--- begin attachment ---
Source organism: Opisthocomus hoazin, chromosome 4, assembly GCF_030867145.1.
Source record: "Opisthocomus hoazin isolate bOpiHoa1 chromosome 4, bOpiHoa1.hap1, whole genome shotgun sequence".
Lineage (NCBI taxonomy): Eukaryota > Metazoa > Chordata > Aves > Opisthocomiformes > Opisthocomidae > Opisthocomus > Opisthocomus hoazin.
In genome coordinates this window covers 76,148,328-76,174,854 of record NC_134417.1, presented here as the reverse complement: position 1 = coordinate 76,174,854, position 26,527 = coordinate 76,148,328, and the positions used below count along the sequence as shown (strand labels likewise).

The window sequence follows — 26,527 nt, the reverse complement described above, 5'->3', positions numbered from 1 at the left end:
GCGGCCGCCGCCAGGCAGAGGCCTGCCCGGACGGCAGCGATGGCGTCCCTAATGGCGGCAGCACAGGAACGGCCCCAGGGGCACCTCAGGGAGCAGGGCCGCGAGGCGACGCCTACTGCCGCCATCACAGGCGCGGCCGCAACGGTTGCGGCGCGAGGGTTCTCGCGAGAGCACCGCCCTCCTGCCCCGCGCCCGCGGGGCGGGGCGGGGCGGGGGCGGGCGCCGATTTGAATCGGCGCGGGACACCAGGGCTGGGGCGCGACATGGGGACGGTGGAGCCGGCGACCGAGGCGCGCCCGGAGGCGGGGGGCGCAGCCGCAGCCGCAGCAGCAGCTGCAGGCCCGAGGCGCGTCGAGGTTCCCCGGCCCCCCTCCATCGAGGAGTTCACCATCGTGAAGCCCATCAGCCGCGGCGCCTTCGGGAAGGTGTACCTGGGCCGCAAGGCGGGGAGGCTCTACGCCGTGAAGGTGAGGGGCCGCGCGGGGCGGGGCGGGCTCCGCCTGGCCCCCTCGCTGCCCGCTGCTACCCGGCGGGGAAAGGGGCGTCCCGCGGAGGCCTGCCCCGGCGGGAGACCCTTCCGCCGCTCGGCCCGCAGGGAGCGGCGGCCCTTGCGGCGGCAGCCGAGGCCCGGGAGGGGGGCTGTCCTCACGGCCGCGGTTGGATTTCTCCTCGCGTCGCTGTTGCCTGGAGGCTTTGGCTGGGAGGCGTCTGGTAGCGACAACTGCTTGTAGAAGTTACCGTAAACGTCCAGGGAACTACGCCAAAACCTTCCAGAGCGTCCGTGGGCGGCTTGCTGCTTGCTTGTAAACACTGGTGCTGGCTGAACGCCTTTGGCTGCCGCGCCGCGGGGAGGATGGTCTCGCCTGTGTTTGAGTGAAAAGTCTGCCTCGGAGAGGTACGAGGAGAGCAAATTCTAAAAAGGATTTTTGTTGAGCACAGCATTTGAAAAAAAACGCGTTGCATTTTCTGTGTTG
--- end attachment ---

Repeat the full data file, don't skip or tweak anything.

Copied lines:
Source organism: Opisthocomus hoazin, chromosome 4, assembly GCF_030867145.1.
Source record: "Opisthocomus hoazin isolate bOpiHoa1 chromosome 4, bOpiHoa1.hap1, whole genome shotgun sequence".
Lineage (NCBI taxonomy): Eukaryota > Metazoa > Chordata > Aves > Opisthocomiformes > Opisthocomidae > Opisthocomus > Opisthocomus hoazin.
In genome coordinates this window covers 76,148,328-76,174,854 of record NC_134417.1, presented here as the reverse complement: position 1 = coordinate 76,174,854, position 26,527 = coordinate 76,148,328, and the positions used below count along the sequence as shown (strand labels likewise).

The window sequence follows — 26,527 nt, the reverse complement described above, 5'->3', positions numbered from 1 at the left end:
GCGGCCGCCGCCAGGCAGAGGCCTGCCCGGACGGCAGCGATGGCGTCCCTAATGGCGGCAGCACAGGAACGGCCCCAGGGGCACCTCAGGGAGCAGGGCCGCGAGGCGACGCCTACTGCCGCCATCACAGGCGCGGCCGCAACGGTTGCGGCGCGAGGGTTCTCGCGAGAGCACCGCCCTCCTGCCCCGCGCCCGCGGGGCGGGGCGGGGCGGGGGCGGGCGCCGATTTGAATCGGCGCGGGACACCAGGGCTGGGGCGCGACATGGGGACGGTGGAGCCGGCGACCGAGGCGCGCCCGGAGGCGGGGGGCGCAGCCGCAGCCGCAGCAGCAGCTGCAGGCCCGAGGCGCGTCGAGGTTCCCCGGCCCCCCTCCATCGAGGAGTTCACCATCGTGAAGCCCATCAGCCGCGGCGCCTTCGGGAAGGTGTACCTGGGCCGCAAGGCGGGGAGGCTCTACGCCGTGAAGGTGAGGGGCCGCGCGGGGCGGGGCGGGCTCCGCCTGGCCCCCTCGCTGCCCGCTGCTACCCGGCGGGGAAAGGGGCGTCCCGCGGAGGCCTGCCCCGGCGGGAGACCCTTCCGCCGCTCGGCCCGCAGGGAGCGGCGGCCCTTGCGGCGGCAGCCGAGGCCCGGGAGGGGGGCTGTCCTCACGGCCGCGGTTGGATTTCTCCTCGCGTCGCTGTTGCCTGGAGGCTTTGGCTGGGAGGCGTCTGGTAGCGACAACTGCTTGTAGAAGTTACCGTAAACGTCCAGGGAACTACGCCAAAACCTTCCAGAGCGTCCGTGGGCGGCTTGCTGCTTGCTTGTAAACACTGGTGCTGGCTGAACGCCTTTGGCTGCCGCGCCGCGGGGAGGATGGTCTCGCCTGTGTTTGAGTGAAAAGTCTGCCTCGGAGAGGTACGAGGAGAGCAAATTCTAAAAAGGATTTTTGTTGAGCACAGCATTTGAAAAAAAACGCGTTGCATTTTCTGTGTTG